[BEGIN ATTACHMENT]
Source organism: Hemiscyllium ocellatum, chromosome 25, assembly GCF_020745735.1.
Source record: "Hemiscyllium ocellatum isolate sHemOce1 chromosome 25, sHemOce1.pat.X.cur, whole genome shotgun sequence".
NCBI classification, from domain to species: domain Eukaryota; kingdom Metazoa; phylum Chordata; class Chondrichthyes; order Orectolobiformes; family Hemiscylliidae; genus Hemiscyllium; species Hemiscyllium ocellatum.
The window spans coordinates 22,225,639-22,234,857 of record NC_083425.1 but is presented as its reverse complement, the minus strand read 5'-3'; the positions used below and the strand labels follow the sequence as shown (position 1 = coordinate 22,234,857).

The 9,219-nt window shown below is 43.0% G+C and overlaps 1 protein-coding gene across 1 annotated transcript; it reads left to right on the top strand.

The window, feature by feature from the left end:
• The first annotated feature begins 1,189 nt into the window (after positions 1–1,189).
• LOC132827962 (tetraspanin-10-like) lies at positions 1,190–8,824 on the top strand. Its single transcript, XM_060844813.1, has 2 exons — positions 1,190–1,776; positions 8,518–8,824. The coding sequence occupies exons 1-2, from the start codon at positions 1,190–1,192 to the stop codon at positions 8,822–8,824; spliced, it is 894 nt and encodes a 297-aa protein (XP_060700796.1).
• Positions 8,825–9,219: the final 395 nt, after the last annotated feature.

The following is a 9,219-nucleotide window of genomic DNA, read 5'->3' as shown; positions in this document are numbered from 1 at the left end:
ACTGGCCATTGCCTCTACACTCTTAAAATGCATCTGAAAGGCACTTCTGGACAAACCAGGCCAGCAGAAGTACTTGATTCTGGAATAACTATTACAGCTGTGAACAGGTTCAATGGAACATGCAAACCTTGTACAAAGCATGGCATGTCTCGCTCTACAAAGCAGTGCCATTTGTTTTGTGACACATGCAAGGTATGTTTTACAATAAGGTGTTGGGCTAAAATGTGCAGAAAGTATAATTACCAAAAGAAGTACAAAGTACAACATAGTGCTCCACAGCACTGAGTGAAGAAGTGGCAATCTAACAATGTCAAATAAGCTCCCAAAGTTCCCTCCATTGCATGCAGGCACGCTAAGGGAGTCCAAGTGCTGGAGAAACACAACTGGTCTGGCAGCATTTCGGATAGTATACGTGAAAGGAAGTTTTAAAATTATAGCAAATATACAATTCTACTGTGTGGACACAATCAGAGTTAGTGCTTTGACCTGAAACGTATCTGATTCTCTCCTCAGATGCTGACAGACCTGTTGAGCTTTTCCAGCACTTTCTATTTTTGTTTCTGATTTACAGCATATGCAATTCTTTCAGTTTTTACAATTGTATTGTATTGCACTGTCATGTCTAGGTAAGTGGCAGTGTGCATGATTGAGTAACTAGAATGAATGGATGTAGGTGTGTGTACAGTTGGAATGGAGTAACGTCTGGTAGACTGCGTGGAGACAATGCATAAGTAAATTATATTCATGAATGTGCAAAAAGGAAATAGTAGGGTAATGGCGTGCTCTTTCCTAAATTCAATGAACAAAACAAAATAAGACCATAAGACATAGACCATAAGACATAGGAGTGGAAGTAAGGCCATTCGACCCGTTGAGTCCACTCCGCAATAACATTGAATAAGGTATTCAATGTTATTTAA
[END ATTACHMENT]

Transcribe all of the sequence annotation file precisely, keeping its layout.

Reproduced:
Source organism: Hemiscyllium ocellatum, chromosome 25, assembly GCF_020745735.1.
Source record: "Hemiscyllium ocellatum isolate sHemOce1 chromosome 25, sHemOce1.pat.X.cur, whole genome shotgun sequence".
NCBI classification, from domain to species: domain Eukaryota; kingdom Metazoa; phylum Chordata; class Chondrichthyes; order Orectolobiformes; family Hemiscylliidae; genus Hemiscyllium; species Hemiscyllium ocellatum.
The window spans coordinates 22,225,639-22,234,857 of record NC_083425.1 but is presented as its reverse complement, the minus strand read 5'-3'; the positions used below and the strand labels follow the sequence as shown (position 1 = coordinate 22,234,857).

The 9,219-nt window shown below is 43.0% G+C and overlaps 1 protein-coding gene across 1 annotated transcript; it reads left to right on the top strand.

The window, feature by feature from the left end:
• The first annotated feature begins 1,189 nt into the window (after positions 1–1,189).
• LOC132827962 (tetraspanin-10-like) lies at positions 1,190–8,824 on the top strand. Its single transcript, XM_060844813.1, has 2 exons — positions 1,190–1,776; positions 8,518–8,824. The coding sequence occupies exons 1-2, from the start codon at positions 1,190–1,192 to the stop codon at positions 8,822–8,824; spliced, it is 894 nt and encodes a 297-aa protein (XP_060700796.1).
• Positions 8,825–9,219: the final 395 nt, after the last annotated feature.

The following is a 9,219-nucleotide window of genomic DNA, read 5'->3' as shown; positions in this document are numbered from 1 at the left end:
ACTGGCCATTGCCTCTACACTCTTAAAATGCATCTGAAAGGCACTTCTGGACAAACCAGGCCAGCAGAAGTACTTGATTCTGGAATAACTATTACAGCTGTGAACAGGTTCAATGGAACATGCAAACCTTGTACAAAGCATGGCATGTCTCGCTCTACAAAGCAGTGCCATTTGTTTTGTGACACATGCAAGGTATGTTTTACAATAAGGTGTTGGGCTAAAATGTGCAGAAAGTATAATTACCAAAAGAAGTACAAAGTACAACATAGTGCTCCACAGCACTGAGTGAAGAAGTGGCAATCTAACAATGTCAAATAAGCTCCCAAAGTTCCCTCCATTGCATGCAGGCACGCTAAGGGAGTCCAAGTGCTGGAGAAACACAACTGGTCTGGCAGCATTTCGGATAGTATACGTGAAAGGAAGTTTTAAAATTATAGCAAATATACAATTCTACTGTGTGGACACAATCAGAGTTAGTGCTTTGACCTGAAACGTATCTGATTCTCTCCTCAGATGCTGACAGACCTGTTGAGCTTTTCCAGCACTTTCTATTTTTGTTTCTGATTTACAGCATATGCAATTCTTTCAGTTTTTACAATTGTATTGTATTGCACTGTCATGTCTAGGTAAGTGGCAGTGTGCATGATTGAGTAACTAGAATGAATGGATGTAGGTGTGTGTACAGTTGGAATGGAGTAACGTCTGGTAGACTGCGTGGAGACAATGCATAAGTAAATTATATTCATGAATGTGCAAAAAGGAAATAGTAGGGTAATGGCGTGCTCTTTCCTAAATTCAATGAACAAAACAAAATAAGACCATAAGACATAGACCATAAGACATAGGAGTGGAAGTAAGGCCATTCGACCCGTTGAGTCCACTCCGCAATAACATTGAATAAGGTATTCAATGTTATTTAA